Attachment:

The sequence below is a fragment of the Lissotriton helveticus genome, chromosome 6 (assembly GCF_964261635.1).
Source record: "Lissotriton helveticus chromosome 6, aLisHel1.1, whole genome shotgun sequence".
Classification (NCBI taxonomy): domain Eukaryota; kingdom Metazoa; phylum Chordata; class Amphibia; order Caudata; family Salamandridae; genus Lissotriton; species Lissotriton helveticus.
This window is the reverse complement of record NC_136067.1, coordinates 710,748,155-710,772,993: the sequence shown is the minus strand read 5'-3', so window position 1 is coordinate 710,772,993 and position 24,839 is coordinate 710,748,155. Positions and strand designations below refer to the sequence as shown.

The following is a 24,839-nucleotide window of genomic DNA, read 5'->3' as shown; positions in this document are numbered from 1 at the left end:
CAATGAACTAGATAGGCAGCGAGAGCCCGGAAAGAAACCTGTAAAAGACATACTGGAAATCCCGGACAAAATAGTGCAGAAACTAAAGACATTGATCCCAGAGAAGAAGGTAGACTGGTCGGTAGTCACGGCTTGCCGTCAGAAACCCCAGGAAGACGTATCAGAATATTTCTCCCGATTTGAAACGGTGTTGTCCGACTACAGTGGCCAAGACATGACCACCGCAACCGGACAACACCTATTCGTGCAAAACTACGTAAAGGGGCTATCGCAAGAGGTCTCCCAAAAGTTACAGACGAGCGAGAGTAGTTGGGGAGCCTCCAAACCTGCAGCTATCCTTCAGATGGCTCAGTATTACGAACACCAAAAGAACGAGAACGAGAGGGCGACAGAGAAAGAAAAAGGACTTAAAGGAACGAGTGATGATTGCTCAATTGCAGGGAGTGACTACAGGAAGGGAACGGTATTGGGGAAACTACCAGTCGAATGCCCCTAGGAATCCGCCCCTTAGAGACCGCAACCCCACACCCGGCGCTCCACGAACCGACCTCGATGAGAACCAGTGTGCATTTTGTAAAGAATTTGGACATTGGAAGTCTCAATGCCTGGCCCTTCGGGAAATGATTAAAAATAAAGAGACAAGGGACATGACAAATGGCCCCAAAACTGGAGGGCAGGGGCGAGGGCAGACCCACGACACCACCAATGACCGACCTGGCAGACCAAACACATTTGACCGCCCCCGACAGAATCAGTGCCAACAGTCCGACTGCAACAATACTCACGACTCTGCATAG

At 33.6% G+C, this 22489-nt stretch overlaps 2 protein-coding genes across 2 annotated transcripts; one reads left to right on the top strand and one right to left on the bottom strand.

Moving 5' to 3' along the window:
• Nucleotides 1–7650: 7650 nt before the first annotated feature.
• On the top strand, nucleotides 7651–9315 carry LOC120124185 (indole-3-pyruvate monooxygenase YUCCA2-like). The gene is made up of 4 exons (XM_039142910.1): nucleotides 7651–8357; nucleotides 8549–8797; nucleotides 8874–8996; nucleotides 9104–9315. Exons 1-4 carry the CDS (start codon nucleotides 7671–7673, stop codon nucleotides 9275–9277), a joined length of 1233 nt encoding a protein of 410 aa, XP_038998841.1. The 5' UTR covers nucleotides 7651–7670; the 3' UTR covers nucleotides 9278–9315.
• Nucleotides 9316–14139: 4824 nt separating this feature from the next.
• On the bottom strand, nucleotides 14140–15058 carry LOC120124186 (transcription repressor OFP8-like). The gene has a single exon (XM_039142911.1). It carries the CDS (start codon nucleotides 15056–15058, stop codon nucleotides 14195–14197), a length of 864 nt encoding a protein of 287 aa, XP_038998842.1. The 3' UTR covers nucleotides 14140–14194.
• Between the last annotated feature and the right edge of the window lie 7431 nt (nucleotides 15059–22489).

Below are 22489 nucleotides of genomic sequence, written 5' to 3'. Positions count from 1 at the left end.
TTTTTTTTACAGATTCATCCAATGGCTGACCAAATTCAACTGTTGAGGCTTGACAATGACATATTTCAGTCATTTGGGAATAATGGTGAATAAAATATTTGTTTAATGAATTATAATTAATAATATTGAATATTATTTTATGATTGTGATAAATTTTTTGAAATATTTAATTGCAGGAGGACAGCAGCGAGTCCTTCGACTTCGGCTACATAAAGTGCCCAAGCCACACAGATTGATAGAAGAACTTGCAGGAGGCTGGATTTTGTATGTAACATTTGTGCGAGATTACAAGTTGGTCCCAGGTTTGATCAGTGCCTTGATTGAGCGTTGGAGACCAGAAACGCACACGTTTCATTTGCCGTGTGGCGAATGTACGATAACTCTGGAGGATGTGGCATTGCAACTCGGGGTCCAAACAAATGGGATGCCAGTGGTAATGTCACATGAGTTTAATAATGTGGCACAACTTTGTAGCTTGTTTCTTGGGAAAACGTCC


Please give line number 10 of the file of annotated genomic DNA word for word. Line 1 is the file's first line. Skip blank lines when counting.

• On the top strand, nucleotides 7651–9315 carry LOC120124185 (indole-3-pyruvate monooxygenase YUCCA2-like). The gene is made up of 4 exons (XM_039142910.1): nucleotides 7651–8357; nucleotides 8549–8797; nucleotides 8874–8996; nucleotides 9104–9315. Exons 1-4 carry the CDS (start codon nucleotides 7671–7673, stop codon nucleotides 9275–9277), a joined length of 1233 nt encoding a protein of 410 aa, XP_038998841.1. The 5' UTR covers nucleotides 7651–7670; the 3' UTR covers nucleotides 9278–9315.